Staying Up To Date‎ > ‎Ozone‎ > ‎

10. Other Face

The Other Face of Ozone

2012-10-18. Scientists find ozone causes forests to use more water, reducing availability in the Southeast. Forest Service and Oak Ridge National Laboratory (ORNL) scientists have found that rising levels of ozone, a greenhouse gas, may amplify the impacts of higher temperatures and reduce streamflow from forests to rivers, streams, and other water bodies. Such effects could potentially reduce water supplies available to support forest ecosystems and people in the southeastern United States.
Impacts of ozone, a global scale pollutant, on forests are not well understood at a large scale. This modeling study indicates that current and projected increases in ozone in the 21st century will likely enhance the negative effects of warming on watersheds, aggravating drought and altering stream flow. …Published in the November issue of the journal Global Change Biology, the study suggests that ozone has amplified the effects of warmer temperatures in reducing streamflow in forested watersheds in the southeastern United States. Read more at:

2011 October 11.  Groups Sue After E.P.A. Fails to Shift Ozone Rules.  By John M. Broder, The NY Times.  Excerpt:  ...WASHINGTON — Five health and environmental groups sued the Obama administration on Tuesday over its rejection of a proposed stricter new standard for ozone pollution, saying the decision was driven by politics and ignored public health concerns.
The groups said that President Obama’s refusal to adopt the new standard was illegal and left in place an inadequate air quality rule from the Bush administration. Near the end of his presidency, George W. Bush overruled  the Environmental Protection Agency’s scientific advisory panel and set the permissible ozone exposure at 75 parts per billion....  [See also: A Closer look: Setting a 'safer' ozone level.  By Jill U. Adams, The Los Angeles Times.]       

2009 Feb 13. USA Today special report on air pollution near schools. USA today used an EPA model to track the path of industrial pollution and mapped the locations of almost 128,000 schools to determine the levels of toxic chemicals outside....
Interactive Map: Schools that ranked the worst.

2009 January 16. Sniffing Out Smog. By Kathleen M. Wong, ScienceMatters@Berkeley, Volume 6, Issue 40. Excerpt: If smog were a kitchen creation, the recipe would go something like this: Start with a miasma of organic hydrocarbons from spilled gasoline, incomplete combustion and trees. Add nitrogen oxides from combustion in factory furnaces and vehicle engines. Zap with a dose of sunlight, and wait. The result: a heaping serving of photochemical smog.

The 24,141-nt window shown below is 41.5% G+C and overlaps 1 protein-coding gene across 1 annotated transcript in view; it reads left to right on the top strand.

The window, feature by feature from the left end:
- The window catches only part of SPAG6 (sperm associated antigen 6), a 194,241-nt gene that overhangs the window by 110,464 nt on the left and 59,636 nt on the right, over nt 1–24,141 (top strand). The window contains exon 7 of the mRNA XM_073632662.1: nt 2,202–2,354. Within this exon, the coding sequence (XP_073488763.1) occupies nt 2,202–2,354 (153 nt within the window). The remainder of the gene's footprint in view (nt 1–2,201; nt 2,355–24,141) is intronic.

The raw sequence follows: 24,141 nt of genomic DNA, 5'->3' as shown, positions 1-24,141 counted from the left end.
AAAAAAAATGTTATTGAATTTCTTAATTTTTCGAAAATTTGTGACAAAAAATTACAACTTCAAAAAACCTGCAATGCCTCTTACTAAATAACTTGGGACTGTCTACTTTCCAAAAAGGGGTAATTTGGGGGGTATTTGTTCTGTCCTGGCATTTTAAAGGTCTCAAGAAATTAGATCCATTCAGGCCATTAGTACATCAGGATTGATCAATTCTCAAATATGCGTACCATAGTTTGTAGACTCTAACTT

...Atmospheric chemist Ron Cohen studies how these pollutants form, tracks where and how far they travel, and how they get removed from the atmosphere. He then uses this knowledge to understand air quality and the interactions of pollutants with climate. A Berkeley professor of chemistry and earth and planetary sciences, his work provides the factual underpinnings for climate and air pollution models that, ultimately, help keep us all breathing more easily.
...Cohen tracks air pollution from its molecular origins through its metamorphosis into ugly yellow smog. To do this, he designs and builds instruments capable of measuring minute amounts of the chemicals that contribute to air pollution. Armed with these super sniffers, he can track exactly how fast smog forms and how much of it is in the environment.
"We try to understand how these molecules get into the atmosphere, what their chemistry is, and what they're doing to climate," Cohen says....

May 3, 2004. NASA RELEASE : 04-147 NASA Satellites And Balloons Spot Airborne Pollution "Train" -- NASA scientists discovered pollution could catch an airborne "express train," or wind current, from Asia all the way to the southern Atlantic Ocean. Scientists believe during certain seasons, as much as half of the ozone pollution above the Atlantic Ocean may be speeding down a "train" track of air from the Indian Ocean. As it rolls along, it picks up more smog from air peppered with thunderstorms that bring it up from the Earth's surface. Bob Chatfield, a scientist at NASA's Ames Research Center, Moffett Field, Calif. said, "Man-made pollution from Asia can flow southward, get caught up into clouds, and then move steadily and rapidly westward across Africa and the Atlantic, reaching as far as Brazil." During those periods of exceptionally high ozone in the South Atlantic, especially during late winter, researchers noticed Indian Ocean pollution follows a similar westward route, wafted by winds in the upper air. They found the pollution eventually piles up in the South Atlantic. "We've always had some difficulty explaining all that ozone," Thompson admitted.

Feb 10, 2004. Tango in the Atmosphere: Ozone and Climate Change. NASA Earth Observatory feature article. Ozone's impact on climate consists primarily of changes in temperature. The more ozone in a given parcel of air, the more heat it retains. Ozone generates heat in the stratosphere, both by absorbing the sun's ultraviolet radiation and by absorbing upwelling infrared radiation from the lower atmosphere (troposphere). Consequently, decreased ozone in the stratosphere results in lower temperatures.

November 19, 2003. SAVANNA SMOG - Each August in southern Africa, literally thousands of people equipped with lighters or torches go out into the African savanna, a region dotted with villages and teaming with animals, and intentionally set the dry grasslands ablaze.


Articles from 2003–present